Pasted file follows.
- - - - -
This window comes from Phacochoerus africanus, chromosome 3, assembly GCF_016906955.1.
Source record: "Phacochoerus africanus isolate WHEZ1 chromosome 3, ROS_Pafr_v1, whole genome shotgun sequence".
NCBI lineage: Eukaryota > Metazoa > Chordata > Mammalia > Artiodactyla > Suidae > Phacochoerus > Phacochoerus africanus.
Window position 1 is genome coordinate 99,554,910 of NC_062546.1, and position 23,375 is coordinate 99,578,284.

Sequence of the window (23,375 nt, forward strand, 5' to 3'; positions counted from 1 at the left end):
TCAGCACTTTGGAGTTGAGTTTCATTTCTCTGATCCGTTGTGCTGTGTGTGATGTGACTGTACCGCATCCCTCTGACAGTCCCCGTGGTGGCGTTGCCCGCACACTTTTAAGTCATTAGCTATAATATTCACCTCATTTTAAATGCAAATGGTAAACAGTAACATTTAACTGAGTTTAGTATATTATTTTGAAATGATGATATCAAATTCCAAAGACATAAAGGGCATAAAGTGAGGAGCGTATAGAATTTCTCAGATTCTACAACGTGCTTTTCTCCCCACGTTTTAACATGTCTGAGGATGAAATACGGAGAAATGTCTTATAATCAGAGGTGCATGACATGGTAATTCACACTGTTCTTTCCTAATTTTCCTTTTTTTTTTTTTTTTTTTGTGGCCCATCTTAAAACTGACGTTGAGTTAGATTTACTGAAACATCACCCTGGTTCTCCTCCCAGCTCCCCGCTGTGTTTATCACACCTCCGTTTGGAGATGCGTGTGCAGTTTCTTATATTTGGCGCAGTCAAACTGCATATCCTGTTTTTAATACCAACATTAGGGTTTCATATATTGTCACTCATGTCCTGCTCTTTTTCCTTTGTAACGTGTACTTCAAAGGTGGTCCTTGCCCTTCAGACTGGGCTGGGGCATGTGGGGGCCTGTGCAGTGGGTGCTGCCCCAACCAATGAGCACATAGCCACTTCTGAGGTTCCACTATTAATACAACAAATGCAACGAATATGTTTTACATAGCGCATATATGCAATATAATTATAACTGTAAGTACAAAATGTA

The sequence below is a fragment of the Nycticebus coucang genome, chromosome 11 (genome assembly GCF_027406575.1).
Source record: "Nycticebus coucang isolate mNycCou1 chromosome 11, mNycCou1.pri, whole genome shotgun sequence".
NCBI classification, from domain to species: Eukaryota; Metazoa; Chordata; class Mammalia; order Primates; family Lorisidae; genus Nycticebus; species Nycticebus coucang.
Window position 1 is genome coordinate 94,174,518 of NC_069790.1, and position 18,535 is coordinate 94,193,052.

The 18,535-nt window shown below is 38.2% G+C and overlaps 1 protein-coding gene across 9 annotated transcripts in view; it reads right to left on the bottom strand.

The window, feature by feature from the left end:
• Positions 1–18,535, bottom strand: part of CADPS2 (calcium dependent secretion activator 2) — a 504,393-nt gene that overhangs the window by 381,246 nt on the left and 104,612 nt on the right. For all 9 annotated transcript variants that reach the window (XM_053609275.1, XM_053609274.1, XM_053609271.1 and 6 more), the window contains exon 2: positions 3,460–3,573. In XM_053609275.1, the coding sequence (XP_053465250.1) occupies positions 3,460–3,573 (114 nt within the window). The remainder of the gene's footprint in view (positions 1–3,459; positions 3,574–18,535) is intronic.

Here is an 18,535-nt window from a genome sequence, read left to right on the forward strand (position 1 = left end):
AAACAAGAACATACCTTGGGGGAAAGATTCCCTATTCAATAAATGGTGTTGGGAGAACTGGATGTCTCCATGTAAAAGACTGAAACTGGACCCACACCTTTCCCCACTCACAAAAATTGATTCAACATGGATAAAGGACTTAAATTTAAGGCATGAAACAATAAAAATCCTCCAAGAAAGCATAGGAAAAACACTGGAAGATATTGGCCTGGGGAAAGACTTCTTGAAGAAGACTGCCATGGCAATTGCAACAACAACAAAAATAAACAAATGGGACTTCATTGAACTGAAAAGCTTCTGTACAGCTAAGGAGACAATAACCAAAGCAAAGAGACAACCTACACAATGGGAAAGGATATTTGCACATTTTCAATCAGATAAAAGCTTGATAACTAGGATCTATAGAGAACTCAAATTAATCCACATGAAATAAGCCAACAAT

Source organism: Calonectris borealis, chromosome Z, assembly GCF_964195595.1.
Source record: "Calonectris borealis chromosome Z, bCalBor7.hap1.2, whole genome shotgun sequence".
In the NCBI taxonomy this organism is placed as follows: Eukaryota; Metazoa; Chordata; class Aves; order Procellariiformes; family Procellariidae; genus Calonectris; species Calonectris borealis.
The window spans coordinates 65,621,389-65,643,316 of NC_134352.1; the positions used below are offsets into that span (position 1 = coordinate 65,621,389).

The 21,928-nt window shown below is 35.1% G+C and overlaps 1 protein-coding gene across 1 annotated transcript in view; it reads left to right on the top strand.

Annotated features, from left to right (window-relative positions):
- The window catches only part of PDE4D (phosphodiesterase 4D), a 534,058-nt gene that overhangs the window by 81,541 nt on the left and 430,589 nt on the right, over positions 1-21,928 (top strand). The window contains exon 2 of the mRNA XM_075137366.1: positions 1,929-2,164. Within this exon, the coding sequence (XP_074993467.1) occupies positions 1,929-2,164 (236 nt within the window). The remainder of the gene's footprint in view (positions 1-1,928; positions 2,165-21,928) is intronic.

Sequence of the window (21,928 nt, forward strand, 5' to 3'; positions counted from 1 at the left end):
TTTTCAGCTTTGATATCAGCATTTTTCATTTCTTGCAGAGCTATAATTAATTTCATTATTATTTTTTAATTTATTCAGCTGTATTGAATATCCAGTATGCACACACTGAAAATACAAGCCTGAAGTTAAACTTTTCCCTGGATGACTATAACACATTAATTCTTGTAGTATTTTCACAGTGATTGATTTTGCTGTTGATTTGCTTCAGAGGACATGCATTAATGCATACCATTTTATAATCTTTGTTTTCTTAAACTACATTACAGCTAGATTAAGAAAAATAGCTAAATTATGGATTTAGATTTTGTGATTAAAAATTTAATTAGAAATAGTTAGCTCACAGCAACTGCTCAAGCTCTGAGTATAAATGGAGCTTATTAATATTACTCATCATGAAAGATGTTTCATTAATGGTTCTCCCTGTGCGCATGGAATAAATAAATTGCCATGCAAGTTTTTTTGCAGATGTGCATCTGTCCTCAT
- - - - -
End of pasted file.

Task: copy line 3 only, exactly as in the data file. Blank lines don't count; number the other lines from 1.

NCBI lineage: Eukaryota > Metazoa > Chordata > Mammalia > Artiodactyla > Suidae > Phacochoerus > Phacochoerus africanus.